There's a reason why there are concerned people making investigations for themselves since the FDA has not made good choices for them in favor of pharmaceuticals. Quality food is alway at it's premium when the choice is in the hands of informed consumers. Take that away and you have what we have today in modern American farming, GENETICALLY MODIFIED FOOD that benefits chemical companies, guarantees more high tech chemical industry jobs, and furthers world powers of seed technology. Can you explain how that builds confidence in consumers?
I think consumers are being fair when they ask the right questions..... where is my food coming from? What is in my food? How is it grown? This is why small farmers like myself have a chance at a niche market of producing the traditional good quality foods. These age old heirlooms that genetic modification has tried to archive into history are being kept alive for those who want healthy foods like what used to be grown. See for yourself where the small farm has gone.......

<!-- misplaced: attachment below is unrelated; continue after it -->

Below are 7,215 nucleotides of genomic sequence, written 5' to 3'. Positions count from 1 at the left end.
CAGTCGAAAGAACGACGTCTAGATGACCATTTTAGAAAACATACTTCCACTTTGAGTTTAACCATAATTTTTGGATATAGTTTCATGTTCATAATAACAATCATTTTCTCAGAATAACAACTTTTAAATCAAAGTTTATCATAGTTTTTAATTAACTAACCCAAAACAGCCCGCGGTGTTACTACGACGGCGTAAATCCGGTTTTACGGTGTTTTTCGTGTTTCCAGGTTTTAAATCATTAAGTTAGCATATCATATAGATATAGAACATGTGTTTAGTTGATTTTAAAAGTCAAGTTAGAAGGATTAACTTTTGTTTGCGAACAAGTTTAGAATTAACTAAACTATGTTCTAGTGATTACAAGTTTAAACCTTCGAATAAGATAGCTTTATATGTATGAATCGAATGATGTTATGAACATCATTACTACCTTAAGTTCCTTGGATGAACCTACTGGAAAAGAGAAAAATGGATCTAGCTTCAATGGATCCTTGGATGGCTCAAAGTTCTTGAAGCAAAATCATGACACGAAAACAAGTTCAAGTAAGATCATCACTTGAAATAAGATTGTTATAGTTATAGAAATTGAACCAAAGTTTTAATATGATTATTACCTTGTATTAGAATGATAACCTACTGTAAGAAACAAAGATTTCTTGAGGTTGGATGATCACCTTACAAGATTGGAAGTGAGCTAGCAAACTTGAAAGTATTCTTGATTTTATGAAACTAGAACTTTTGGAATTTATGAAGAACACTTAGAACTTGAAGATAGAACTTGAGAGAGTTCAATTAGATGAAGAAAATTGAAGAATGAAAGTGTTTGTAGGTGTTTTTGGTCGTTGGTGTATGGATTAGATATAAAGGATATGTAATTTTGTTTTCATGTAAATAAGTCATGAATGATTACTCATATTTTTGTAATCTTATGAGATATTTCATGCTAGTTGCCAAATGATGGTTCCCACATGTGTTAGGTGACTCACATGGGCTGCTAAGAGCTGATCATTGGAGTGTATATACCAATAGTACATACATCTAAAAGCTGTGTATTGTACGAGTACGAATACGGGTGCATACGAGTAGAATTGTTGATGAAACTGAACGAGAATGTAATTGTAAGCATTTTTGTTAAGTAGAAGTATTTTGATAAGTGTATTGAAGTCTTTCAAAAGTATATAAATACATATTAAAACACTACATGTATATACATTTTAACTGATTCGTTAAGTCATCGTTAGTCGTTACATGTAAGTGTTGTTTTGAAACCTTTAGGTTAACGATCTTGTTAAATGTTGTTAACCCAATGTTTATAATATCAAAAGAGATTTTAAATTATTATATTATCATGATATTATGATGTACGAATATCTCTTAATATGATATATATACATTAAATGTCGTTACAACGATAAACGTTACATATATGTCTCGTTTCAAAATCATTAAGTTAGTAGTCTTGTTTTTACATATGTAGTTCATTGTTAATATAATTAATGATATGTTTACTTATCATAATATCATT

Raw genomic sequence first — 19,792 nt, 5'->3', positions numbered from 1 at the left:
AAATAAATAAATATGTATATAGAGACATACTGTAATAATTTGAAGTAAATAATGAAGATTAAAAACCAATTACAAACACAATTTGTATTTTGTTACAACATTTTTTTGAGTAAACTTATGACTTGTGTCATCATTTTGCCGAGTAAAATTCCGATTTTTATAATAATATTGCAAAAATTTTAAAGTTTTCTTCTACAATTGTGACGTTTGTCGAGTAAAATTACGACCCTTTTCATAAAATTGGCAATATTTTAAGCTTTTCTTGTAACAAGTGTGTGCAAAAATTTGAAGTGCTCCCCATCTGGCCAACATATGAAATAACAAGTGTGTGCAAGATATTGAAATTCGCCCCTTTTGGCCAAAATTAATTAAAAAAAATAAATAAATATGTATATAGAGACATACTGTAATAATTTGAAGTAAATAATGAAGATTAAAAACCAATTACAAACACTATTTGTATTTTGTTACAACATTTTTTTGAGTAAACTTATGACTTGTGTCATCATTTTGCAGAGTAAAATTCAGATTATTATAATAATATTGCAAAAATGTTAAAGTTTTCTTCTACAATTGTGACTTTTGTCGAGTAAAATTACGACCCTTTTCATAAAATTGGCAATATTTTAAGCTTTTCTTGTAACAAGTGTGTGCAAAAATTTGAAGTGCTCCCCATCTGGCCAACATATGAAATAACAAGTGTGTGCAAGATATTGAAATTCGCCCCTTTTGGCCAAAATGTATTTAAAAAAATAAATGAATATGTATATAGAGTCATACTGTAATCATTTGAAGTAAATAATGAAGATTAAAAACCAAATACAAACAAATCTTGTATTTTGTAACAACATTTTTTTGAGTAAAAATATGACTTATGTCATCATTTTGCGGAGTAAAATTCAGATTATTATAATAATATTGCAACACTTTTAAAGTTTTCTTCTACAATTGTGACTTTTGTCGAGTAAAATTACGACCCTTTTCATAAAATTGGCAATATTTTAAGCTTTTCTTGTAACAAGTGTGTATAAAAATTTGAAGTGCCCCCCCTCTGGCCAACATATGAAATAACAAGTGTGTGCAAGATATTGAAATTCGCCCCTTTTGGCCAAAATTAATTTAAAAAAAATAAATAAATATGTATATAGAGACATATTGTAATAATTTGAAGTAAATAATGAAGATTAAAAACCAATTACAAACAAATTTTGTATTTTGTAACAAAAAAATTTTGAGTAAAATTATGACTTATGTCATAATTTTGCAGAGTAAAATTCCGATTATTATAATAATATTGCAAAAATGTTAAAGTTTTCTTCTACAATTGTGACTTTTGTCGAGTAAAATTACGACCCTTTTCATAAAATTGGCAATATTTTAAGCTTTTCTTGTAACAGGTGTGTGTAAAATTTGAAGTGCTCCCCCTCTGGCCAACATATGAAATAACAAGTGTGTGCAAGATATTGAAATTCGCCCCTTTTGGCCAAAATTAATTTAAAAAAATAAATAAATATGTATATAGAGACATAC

Open, honest transparancy is all they are asking for and is so often what big ag and the chemical companies have a hard time producing. I believe that if there was as much effort and research put into organic practices as GMO and its chemical counterparts, we could feed the world as much in a superior way, both in food quality and quantity. And at a much greater benefit to the conservation of land and water. But that is perhaps not the agenda of the chemical companies.
And by the way, you haven't busted these "myths" that I've posted to you before........

1. The integrity question of the coalition between gmo developing companies and the US government agencies that approve them.
2. The intense relationship between gmo's and the need for more herbicides and pesticides.
3. The narrow margin of difference between organic yields versus gmo yields.
4. The moral degradation of "intellectual property" ownership.
5. The corruption of a greedy system that takes no responsibility for pollination drift.
6. The system of political power that creates a superpower to control crop production around the world.
7. The moral danger of empowering a government to create a banana with a vaccine.
If you want more information on that banana, talk to Travis Miller from Texas A & M.
Think about it........